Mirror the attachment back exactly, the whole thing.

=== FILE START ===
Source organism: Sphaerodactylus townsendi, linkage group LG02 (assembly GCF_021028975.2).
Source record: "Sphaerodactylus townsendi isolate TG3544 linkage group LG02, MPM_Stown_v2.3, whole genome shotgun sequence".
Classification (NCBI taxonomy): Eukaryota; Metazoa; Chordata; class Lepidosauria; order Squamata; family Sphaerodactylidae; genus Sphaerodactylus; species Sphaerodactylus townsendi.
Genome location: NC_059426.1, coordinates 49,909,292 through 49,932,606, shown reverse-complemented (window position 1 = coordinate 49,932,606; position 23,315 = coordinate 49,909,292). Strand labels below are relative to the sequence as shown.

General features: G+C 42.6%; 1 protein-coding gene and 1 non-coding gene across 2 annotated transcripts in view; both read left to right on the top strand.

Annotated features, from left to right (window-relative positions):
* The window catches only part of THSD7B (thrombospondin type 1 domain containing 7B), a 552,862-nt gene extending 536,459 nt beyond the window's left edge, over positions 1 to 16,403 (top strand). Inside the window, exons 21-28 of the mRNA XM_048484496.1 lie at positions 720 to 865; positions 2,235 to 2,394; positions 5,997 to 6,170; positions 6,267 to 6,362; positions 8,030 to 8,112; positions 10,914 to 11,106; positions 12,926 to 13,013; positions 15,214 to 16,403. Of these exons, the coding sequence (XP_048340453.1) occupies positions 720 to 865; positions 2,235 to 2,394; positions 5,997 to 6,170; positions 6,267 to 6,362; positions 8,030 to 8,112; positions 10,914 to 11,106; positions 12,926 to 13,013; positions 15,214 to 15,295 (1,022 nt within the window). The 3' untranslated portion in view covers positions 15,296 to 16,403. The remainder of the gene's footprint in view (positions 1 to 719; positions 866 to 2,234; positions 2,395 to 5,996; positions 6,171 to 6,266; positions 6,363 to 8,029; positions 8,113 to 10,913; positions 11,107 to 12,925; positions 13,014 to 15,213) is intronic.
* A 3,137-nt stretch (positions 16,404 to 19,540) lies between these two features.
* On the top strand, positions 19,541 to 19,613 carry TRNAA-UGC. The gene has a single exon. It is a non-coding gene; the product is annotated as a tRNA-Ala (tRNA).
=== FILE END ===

Source organism: Sphaerodactylus townsendi, linkage group LG02 (assembly GCF_021028975.2).
Source record: "Sphaerodactylus townsendi isolate TG3544 linkage group LG02, MPM_Stown_v2.3, whole genome shotgun sequence".
Classification (NCBI taxonomy): Eukaryota; Metazoa; Chordata; class Lepidosauria; order Squamata; family Sphaerodactylidae; genus Sphaerodactylus; species Sphaerodactylus townsendi.
Genome location: NC_059426.1, coordinates 49,909,292 through 49,932,606, shown reverse-complemented (window position 1 = coordinate 49,932,606; position 23,315 = coordinate 49,909,292). Strand labels below are relative to the sequence as shown.

General features: G+C 42.6%; 1 protein-coding gene and 1 non-coding gene across 2 annotated transcripts in view; both read left to right on the top strand.

Annotated features, from left to right (window-relative positions):
* The window catches only part of THSD7B (thrombospondin type 1 domain containing 7B), a 552,862-nt gene extending 536,459 nt beyond the window's left edge, over positions 1 to 16,403 (top strand). Inside the window, exons 21-28 of the mRNA XM_048484496.1 lie at positions 720 to 865; positions 2,235 to 2,394; positions 5,997 to 6,170; positions 6,267 to 6,362; positions 8,030 to 8,112; positions 10,914 to 11,106; positions 12,926 to 13,013; positions 15,214 to 16,403. Of these exons, the coding sequence (XP_048340453.1) occupies positions 720 to 865; positions 2,235 to 2,394; positions 5,997 to 6,170; positions 6,267 to 6,362; positions 8,030 to 8,112; positions 10,914 to 11,106; positions 12,926 to 13,013; positions 15,214 to 15,295 (1,022 nt within the window). The 3' untranslated portion in view covers positions 15,296 to 16,403. The remainder of the gene's footprint in view (positions 1 to 719; positions 866 to 2,234; positions 2,395 to 5,996; positions 6,171 to 6,266; positions 6,363 to 8,029; positions 8,113 to 10,913; positions 11,107 to 12,925; positions 13,014 to 15,213) is intronic.
* A 3,137-nt stretch (positions 16,404 to 19,540) lies between these two features.
* On the top strand, positions 19,541 to 19,613 carry TRNAA-UGC. The gene has a single exon. It is a non-coding gene; the product is annotated as a tRNA-Ala (tRNA).